Environmental groups raced to the scene in West Kalimantan province, on the island of Borneo, to find a charred wasteland: smoldering fires, orangutans driven from their nests, and signs of an extensive release of carbon dioxide into the atmosphere. Continue reading

Something’s Wrong With This Picture

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Under current legislation, European bioenergy plants do not have to produce evidence that their wood products have been sustainably sourced. Photograph: Wolf Forest Protection Movement

Thanks to the Guardian for this coverage of disturbing news from Europe:

Protected forests in Europe felled to meet EU renewable targets – report

Europe’s bioenergy plants are burning trees felled from protected conservation areas rather than using forest waste, new report shows

Arthur Neslen

Protected forests are being indiscriminately felled across Europe to meet the EU’s renewable energy targets, according to an investigation by the conservation group Birdlife. Continue reading

From Guests At Chan Chich Lodge

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A family from Spain shared with me some photos they took during their first four days in Belize, spent at Chan Chich Lodge. I asked what was their favorite “thing” about Chan Chich and I appreciated the simplicity of their reply: they most enjoyed the simple fact of being in nature. Waking up to the spectacular racket of monkeys claiming territory in the nearby trees Continue reading

Northeastern USA Will Remain Greener, Longer, Thanks To New Protection In Maine’s Backwoods

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Thank you Maine and thank you federal government of the USA:

Touring Maine’s Newest — and Largest — Parcel of Federal Land

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On an early fall day, with just a hint of red tinting the maples, the view from the summit of Deasey Mountain is spectacular.

To the west stand the rugged, treeless basins and knife-edge spine of Mount Katahdin. Off to the south, you see Wassataquoik Valley in the near distance, the peaks of the 100 Mile Wilderness beyond. To the east and north, more wild Maine woods and hills rolling for miles, to the Canadian border. Continue reading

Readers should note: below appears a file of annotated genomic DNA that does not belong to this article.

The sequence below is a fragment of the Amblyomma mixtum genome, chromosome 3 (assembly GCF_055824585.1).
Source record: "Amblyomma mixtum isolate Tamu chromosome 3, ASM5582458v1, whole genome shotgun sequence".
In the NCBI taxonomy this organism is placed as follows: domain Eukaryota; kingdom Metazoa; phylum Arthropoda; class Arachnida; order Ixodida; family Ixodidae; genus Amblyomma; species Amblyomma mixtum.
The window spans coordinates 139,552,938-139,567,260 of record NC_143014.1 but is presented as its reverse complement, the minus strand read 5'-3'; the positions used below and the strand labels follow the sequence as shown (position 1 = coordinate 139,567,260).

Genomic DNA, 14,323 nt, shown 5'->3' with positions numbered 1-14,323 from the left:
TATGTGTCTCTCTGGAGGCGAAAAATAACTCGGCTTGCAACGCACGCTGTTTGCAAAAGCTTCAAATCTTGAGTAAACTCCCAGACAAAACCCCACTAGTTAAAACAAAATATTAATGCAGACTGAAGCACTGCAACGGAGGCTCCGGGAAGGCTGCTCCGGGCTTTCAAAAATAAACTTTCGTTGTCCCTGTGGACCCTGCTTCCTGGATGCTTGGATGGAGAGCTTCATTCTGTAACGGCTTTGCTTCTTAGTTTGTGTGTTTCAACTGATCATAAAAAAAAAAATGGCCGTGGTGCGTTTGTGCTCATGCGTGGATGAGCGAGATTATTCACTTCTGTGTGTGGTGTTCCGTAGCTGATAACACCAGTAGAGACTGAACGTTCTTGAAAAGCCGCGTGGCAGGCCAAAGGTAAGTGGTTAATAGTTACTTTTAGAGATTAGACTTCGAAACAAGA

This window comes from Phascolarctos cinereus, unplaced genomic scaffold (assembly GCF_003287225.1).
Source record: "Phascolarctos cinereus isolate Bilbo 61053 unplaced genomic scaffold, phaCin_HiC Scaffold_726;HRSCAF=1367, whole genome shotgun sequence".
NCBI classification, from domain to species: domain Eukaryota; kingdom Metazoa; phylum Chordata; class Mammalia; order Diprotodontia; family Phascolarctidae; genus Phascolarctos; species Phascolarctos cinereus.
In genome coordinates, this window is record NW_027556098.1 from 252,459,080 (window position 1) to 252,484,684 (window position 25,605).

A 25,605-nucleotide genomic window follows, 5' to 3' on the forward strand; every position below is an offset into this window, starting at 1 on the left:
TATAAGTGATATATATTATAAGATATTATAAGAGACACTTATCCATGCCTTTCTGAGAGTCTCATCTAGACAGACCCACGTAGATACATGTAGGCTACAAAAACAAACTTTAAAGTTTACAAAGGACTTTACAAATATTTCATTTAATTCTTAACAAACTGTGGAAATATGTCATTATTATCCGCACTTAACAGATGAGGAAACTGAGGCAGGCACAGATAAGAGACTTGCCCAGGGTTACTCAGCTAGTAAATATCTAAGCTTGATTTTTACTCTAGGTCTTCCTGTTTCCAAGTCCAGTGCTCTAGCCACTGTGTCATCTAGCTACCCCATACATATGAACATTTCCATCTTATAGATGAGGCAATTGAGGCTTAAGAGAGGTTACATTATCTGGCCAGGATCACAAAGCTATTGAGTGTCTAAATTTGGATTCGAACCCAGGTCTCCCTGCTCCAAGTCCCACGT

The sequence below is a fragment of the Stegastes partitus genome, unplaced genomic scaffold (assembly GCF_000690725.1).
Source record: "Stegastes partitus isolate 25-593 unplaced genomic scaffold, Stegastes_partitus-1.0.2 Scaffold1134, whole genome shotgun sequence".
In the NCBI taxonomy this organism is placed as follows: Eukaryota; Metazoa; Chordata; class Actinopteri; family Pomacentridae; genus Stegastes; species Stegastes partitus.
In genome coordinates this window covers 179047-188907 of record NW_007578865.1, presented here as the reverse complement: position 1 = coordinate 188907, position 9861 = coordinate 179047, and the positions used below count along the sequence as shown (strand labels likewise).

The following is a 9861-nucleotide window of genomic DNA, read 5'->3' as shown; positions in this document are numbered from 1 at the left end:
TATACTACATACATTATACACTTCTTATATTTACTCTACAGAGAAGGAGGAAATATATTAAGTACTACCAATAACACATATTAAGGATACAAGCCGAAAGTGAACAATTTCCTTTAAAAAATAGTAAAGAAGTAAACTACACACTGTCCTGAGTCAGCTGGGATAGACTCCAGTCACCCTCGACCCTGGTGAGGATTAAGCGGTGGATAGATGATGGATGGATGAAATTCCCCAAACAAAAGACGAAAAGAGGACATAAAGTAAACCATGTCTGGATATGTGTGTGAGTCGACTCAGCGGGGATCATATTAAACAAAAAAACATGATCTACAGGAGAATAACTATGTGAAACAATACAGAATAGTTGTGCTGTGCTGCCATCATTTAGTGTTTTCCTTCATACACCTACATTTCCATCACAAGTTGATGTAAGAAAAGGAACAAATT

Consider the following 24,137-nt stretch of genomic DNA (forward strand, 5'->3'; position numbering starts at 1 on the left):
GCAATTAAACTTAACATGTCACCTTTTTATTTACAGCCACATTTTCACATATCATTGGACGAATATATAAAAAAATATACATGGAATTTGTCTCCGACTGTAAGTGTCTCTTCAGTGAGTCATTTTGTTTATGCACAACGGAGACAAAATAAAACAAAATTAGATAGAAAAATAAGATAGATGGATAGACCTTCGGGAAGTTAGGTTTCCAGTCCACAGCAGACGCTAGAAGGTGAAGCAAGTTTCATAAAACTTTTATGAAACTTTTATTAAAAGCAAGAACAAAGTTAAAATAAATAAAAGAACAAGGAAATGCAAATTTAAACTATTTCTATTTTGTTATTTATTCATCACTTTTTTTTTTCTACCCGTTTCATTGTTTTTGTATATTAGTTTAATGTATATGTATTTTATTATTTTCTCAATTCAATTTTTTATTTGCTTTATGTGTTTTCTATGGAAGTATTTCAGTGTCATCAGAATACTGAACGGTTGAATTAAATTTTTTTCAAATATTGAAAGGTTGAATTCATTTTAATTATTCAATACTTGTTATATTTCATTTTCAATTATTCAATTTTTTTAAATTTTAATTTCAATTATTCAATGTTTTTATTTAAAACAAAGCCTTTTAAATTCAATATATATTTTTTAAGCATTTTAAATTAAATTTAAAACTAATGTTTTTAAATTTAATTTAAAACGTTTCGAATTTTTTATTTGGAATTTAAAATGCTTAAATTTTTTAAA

Tree Elders & Drought

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Giant sequoias in the Sierra Nevada range can grow to be 250 feet tall — or more. John Buie/Flickr

Thanks to National Public Radio (USA):

How Is A 1,600-Year-Old Tree Weathering California’s Drought?

It’s been a brutal forest fire season in California. But there’s actually a greater threat to California’s trees — the state’s record-setting drought. The lack of water has killed at least 60 million trees in the past four years.

Scientists are struggling to understand which trees are most vulnerable to drought and how to keep the survivors alive. To that end, they’re sending human climbers and flying drones into the treetops, in a novel biological experiment. Continue reading

A River Runs Through Amboli Reserve

On my Saturday afternoon I followed up a morning of farm visits with a visit to the local agricultural research extension of the state university. More on that tomorrow. For now, I want to share some images from my Sunday exploration about an hour from the farms described, due inland and into the Western Ghats. Specifically, Amboli Reserve, which is in the view above.

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If You Happen To Be In New York City

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SPENCER FINCH LOST MAN CREEK

October 1, 2016 – March 11, 2018

SPENCER FINCH TO CREATE A MINIATURE REDWOOD FOREST IN THE HEART OF DOWNTOWN BROOKLYN

See the website of the exhibit at Public Art Fund for this description and more:

Lost Man Creek is a miniature forest. But rather than growing naturally and of its own accord, this undulating landscape populated by some 4,000 Dawn Redwoods is a recreation. Artist Spencer Finch partnered with the Save the Redwoods League to identify a 790-acre section of the protected Redwood National Park in California. Significantly scaling down the topography and tree canopy heights, he reimagined this corner of the California forest for MetroTech at a 1:100 scale. While the original trees range from 98 to 380 feet – taller than the buildings that surround the plaza – the trees in the installation are just one to four feet in height. Continue reading

Magnificent Ecological Services From Modest Parcels Of Trees

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Eve Lonnquist examining trees on her property with Logan Sander, a consulting forester. Credit Leah Nash for The New York Times

An excellent article, whose title says it all, in the Science section of the New York Times this week:

How Small Forests Can Help Save the Planet

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BIRKENFELD, Ore. — Eve Lonnquist’s family has owned a forest in the mountains of northwest Oregon since her grandmother bought the land in 1919. Her 95-year-old father still lives on the 157-acre property. And she and her wife often drive up from their home just outside Portland.

But lately, Ms. Lonnquist, 59 and recently retired, has been thinking about the future of her family’s land. Like many small-forest owners, they draw some income from logging and would like to keep doing so. But they would also like to see the forest, with its stands of Douglas fir, alder and cherry, protected from clear-cutting or being sold off to developers. Continue reading